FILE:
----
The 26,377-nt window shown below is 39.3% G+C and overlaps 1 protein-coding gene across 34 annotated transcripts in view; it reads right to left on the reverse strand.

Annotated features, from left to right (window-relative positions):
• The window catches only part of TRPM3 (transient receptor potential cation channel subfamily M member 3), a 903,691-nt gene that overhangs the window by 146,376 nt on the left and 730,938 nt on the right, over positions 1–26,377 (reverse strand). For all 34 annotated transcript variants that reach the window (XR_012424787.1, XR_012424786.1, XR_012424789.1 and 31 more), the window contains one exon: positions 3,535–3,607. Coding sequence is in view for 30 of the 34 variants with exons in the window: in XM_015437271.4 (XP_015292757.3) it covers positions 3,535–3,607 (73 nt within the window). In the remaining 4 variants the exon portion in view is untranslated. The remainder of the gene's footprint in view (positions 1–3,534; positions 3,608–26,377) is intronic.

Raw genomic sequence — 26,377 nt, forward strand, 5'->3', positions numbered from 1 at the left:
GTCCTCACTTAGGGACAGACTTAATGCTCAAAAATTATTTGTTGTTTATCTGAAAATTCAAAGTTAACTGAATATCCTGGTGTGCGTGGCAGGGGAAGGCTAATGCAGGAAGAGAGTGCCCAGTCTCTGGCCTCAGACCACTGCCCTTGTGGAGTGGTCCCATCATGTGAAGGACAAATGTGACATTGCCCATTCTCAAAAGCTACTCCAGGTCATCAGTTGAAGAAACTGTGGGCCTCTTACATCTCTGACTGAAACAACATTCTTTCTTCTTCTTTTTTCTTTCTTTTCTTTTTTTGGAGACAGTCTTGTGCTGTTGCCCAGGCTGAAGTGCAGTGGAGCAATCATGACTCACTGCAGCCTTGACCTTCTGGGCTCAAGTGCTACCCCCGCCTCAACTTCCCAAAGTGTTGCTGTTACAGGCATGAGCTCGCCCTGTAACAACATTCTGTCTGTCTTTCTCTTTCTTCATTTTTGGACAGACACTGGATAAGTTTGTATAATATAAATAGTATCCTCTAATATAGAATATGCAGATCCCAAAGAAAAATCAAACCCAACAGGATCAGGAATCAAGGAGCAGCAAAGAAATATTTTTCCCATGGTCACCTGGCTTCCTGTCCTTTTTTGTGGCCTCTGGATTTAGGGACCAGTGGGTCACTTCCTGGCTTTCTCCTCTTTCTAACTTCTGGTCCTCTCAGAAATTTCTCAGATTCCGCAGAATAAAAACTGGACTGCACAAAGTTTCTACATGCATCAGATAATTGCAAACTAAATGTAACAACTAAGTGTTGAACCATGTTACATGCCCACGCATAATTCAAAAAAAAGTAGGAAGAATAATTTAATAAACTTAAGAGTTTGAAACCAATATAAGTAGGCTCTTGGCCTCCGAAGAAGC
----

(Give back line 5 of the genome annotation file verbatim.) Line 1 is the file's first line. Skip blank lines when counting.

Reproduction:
GTCCTCACTTAGGGACAGACTTAATGCTCAAAAATTATTTGTTGTTTATCTGAAAATTCAAAGTTAACTGAATATCCTGGTGTGCGTGGCAGGGGAAGGCTAATGCAGGAAGAGAGTGCCCAGTCTCTGGCCTCAGACCACTGCCCTTGTGGAGTGGTCCCATCATGTGAAGGACAAATGTGACATTGCCCATTCTCAAAAGCTACTCCAGGTCATCAGTTGAAGAAACTGTGGGCCTCTTACATCTCTGACTGAAACAACATTCTTTCTTCTTCTTTTTTCTTTCTTTTCTTTTTTTGGAGACAGTCTTGTGCTGTTGCCCAGGCTGAAGTGCAGTGGAGCAATCATGACTCACTGCAGCCTTGACCTTCTGGGCTCAAGTGCTACCCCCGCCTCAACTTCCCAAAGTGTTGCTGTTACAGGCATGAGCTCGCCCTGTAACAACATTCTGTCTGTCTTTCTCTTTCTTCATTTTTGGACAGACACTGGATAAGTTTGTATAATATAAATAGTATCCTCTAATATAGAATATGCAGATCCCAAAGAAAAATCAAACCCAACAGGATCAGGAATCAAGGAGCAGCAAAGAAATATTTTTCCCATGGTCACCTGGCTTCCTGTCCTTTTTTGTGGCCTCTGGATTTAGGGACCAGTGGGTCACTTCCTGGCTTTCTCCTCTTTCTAACTTCTGGTCCTCTCAGAAATTTCTCAGATTCCGCAGAATAAAAACTGGACTGCACAAAGTTTCTACATGCATCAGATAATTGCAAACTAAATGTAACAACTAAGTGTTGAACCATGTTACATGCCCACGCATAATTCAAAAAAAAGTAGGAAGAATAATTTAATAAACTTAAGAGTTTGAAACCAATATAAGTAGGCTCTTGGCCTCCGAAGAAGC